The obligatory Spanish cheese and ham selections, and they’re perfectly fine, if totally in line with what you’ll find all over town. (This is not to damn Spanish jamon with faint praise — it is the tastiest cured pork leg in the world — but only to point out that these folks get their stuff from the same distributors as everyone else, so if you’ve chowed down on one lomo, you’ve probably tasted them all. The really expensive hams are too muy caro for our ‘burbs, and you’ll have to head to Bazaar Meat (and pay through the snout) for them.

As satisfying as these starters are, it is in the cold and hot tapas where Edo hits his stride.  His fermented tomatoes with burrata and basil air was probably the most summery summer dish I had this summer; it both sparkled and soothed the palate the way only super-sweet tomates can — making like an overripe Caprese at half the weight. While his tuna tostada was a little bland for these buds, nice big and chunky Maine lobster comes “salpicón-style — dressed with more of that “tiger’s milk” — which nicely lightens the richness of the crustacean.

On the “hot tapas” side of things, the hits just keep coming: croquetas with kimchi pisto; pulpo viajero (octopus with tamarind mole), buñelos de bacalao (salt cod fritters with squid ink and lime); and something called “Bikini” — a wahfer theen, crispy compression of sobrasada and Mahon cheese — which might be the last word in tiny toast:

One is tempted to wax poetic about these bikinis, so packed with flavor are these two inch envelopes. So much soft crunch, so much sausage punch, my guess you’ll want to order a bunch is more than a hunch.  I overplay calling certain foodstuffs “addictive” at times, but the moniker fits here like the best cheese between bread you’ve ever eaten.

You really can’t go wrong with any of the plates here — some are just more spectacular than others — but there’s not a clinker in the bunch. One of the more eye-popping ones is Huevos Estrellados:

…a toothsome concoction of olive-oil fried eggs, piquillo peppers sitting atop a melange of mushrooms and fried potatoes. You can’t see the ‘shrooms underneath, but that collection of maitake, shitake, enoki, and king-oysters is crave-able in its own right. Top it all off with some garlic-parsley oil and you have a classic of Spain tweaked in all the right ways.

Of course, some purists might disagree. My friend Gerry Dawes — who probably knows as much about Spanish food and wine as any American — went apoplectic (on Facebook over it not being a proper estrellados, but he misses the point. Edo is using this menu to riff on the cuisine of Spain.  There will be hits and misses with some of his creations, but he’s putting it out there, and when the results are this lip-smacking, what’s to argue about?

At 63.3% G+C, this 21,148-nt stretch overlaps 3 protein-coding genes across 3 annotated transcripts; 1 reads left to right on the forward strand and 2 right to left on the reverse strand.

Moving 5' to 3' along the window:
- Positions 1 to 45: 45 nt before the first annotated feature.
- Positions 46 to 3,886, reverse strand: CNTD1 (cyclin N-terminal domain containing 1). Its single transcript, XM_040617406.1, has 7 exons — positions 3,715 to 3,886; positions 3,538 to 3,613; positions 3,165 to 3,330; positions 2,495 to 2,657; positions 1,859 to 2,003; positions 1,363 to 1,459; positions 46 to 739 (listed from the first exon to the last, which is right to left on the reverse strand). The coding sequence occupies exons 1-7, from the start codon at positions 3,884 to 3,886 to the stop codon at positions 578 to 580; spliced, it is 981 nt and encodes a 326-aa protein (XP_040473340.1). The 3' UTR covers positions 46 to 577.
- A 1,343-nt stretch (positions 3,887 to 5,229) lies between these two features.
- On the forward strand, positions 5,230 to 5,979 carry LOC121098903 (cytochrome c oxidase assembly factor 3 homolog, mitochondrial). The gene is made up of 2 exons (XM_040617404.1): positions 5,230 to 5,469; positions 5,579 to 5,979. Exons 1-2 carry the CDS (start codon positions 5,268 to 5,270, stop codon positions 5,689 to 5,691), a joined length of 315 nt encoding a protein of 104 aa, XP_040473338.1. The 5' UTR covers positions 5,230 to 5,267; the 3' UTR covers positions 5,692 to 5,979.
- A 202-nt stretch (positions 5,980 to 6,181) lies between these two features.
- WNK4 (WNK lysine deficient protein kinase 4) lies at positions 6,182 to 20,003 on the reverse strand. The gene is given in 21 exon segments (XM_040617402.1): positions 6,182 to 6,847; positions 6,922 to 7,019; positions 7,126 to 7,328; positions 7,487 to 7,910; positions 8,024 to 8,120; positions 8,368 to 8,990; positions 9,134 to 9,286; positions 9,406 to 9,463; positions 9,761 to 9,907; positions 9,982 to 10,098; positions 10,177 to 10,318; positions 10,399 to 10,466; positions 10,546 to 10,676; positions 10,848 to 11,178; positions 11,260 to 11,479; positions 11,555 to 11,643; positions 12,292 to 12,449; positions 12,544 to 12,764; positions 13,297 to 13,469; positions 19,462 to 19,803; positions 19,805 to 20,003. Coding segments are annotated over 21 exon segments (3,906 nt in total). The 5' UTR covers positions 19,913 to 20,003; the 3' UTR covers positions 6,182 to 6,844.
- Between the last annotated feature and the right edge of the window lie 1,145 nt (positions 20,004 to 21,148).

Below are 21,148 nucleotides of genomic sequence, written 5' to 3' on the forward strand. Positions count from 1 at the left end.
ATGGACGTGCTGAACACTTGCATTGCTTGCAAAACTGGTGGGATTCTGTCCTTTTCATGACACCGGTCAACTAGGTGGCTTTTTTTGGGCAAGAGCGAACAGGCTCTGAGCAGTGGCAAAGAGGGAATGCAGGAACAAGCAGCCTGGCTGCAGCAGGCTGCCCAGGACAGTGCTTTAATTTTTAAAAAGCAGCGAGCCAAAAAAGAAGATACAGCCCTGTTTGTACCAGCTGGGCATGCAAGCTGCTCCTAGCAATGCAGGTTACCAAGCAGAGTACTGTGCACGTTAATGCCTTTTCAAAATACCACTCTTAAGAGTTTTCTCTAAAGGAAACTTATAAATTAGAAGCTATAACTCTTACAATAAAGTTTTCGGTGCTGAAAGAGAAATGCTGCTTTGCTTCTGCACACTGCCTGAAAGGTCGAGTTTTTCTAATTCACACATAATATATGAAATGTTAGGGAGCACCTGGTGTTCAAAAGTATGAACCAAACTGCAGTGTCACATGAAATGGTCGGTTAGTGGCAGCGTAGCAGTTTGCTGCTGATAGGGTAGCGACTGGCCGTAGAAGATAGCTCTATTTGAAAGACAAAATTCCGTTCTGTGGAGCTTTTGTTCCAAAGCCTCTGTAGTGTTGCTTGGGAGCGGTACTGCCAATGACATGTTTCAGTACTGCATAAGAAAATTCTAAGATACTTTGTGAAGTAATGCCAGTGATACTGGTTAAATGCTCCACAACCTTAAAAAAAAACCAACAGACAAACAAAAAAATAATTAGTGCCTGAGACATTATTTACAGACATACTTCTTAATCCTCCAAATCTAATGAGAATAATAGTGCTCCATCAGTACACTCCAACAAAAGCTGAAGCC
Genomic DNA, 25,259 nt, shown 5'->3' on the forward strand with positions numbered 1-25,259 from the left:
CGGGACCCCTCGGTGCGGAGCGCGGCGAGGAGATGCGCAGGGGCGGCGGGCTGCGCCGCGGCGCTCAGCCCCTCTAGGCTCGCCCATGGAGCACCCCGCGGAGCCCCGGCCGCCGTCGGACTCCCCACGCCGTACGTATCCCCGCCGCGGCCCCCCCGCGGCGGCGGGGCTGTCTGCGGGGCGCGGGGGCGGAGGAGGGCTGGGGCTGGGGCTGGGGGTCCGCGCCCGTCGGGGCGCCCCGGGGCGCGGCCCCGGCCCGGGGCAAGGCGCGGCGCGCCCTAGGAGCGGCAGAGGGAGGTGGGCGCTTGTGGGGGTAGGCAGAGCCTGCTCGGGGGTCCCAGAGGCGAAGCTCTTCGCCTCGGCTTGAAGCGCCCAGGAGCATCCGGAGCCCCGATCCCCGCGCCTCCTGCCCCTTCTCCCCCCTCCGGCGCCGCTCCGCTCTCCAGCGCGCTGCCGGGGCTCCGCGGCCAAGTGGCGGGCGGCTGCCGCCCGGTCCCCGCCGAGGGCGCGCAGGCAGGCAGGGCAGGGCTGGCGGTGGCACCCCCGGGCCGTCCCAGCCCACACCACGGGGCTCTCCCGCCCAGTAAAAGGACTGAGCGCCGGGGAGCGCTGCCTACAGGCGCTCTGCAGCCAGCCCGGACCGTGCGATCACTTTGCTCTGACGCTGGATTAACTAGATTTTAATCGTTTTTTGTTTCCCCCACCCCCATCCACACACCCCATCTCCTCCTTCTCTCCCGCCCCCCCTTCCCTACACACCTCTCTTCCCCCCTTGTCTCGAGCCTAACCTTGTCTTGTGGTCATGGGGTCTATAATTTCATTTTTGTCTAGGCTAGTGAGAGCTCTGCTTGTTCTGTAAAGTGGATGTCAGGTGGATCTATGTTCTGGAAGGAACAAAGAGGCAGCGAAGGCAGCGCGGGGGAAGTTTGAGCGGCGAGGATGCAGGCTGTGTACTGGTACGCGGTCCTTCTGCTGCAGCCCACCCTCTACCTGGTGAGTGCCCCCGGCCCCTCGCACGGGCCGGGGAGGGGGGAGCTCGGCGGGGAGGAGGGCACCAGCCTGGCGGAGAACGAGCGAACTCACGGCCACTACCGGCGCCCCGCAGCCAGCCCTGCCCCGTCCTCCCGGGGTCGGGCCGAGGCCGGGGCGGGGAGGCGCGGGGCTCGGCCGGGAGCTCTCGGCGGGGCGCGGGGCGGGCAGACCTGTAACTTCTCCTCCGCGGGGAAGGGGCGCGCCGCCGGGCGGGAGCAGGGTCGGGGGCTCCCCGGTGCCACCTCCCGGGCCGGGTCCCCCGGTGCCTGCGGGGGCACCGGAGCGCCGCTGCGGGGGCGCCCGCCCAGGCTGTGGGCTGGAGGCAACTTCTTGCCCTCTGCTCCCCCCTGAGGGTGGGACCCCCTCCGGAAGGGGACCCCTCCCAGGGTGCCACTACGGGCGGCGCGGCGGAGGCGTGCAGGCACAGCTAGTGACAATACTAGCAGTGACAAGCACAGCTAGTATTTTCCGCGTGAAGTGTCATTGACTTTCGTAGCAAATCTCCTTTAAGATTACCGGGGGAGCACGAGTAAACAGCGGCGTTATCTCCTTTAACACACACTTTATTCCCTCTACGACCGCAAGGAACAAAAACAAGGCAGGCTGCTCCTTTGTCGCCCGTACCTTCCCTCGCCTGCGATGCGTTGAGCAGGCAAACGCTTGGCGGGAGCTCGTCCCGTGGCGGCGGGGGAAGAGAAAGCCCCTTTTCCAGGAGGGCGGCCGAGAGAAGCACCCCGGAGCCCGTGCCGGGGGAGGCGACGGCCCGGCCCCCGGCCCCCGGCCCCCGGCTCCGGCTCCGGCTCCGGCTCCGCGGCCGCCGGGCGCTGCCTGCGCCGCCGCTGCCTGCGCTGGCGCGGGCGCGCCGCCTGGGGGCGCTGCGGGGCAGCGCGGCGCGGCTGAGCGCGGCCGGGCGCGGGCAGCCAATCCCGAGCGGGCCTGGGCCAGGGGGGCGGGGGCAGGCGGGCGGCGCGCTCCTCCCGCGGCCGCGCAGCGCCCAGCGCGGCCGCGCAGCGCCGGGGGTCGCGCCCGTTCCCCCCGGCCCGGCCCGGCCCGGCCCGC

The menu is nicely balanced between meat and seafood offerings, but, given that this is Spanish food we’re talking about, even the seafood can have a certain dense, rich sensibility, such as these Manila clams — which get the full arroz meloso de pescadores (rice seafood stew) treatment:

And when it comes to a certain famous Spanish rice dish, let’s just say that we are now blessed with a plethora of palate pleasing paella. If I had to grade the different ones in town, I’d put both Edo’s and Pamplona’s a notch below Jaleo’s, if only because there’s no substitute for the open fire smokiness imparted by José Andrés’ paella pit.

Image may contain: food(Edo’s pulchritudinous jamon paella)

None of these new places goes overboard on desserts, and this is a good thing. After bombarding your senses with oysters, clams, eggs, hams and octopus, what you’re looking for is something simple and soothing. The flan here pushes all the right buttons and the olive oil dark chocolate fudge does the same while adding an inch to your waistline. If you’re looking to go lighter, you’ll love the intensity of this strawberry granita with popcorn mousse:

….and if you’re looking for the most interesting Spanish food ever to come to off-Strip Las Vegas, you’ve come to the right place.

(Drinks are $14-$16 – and worth every penny. Tapas are priced from $7-$18, with most at the upper end of that. Paellas and stews run $25 for four modest servings. Two people can eat like royalty here for less than $100, excluding tip. )

EDO TAPAS & WINE

3400 South Jones Blvd. Suite 11A

Las Vegas, NV 89146

702. 641.1345

https://edotapas.com/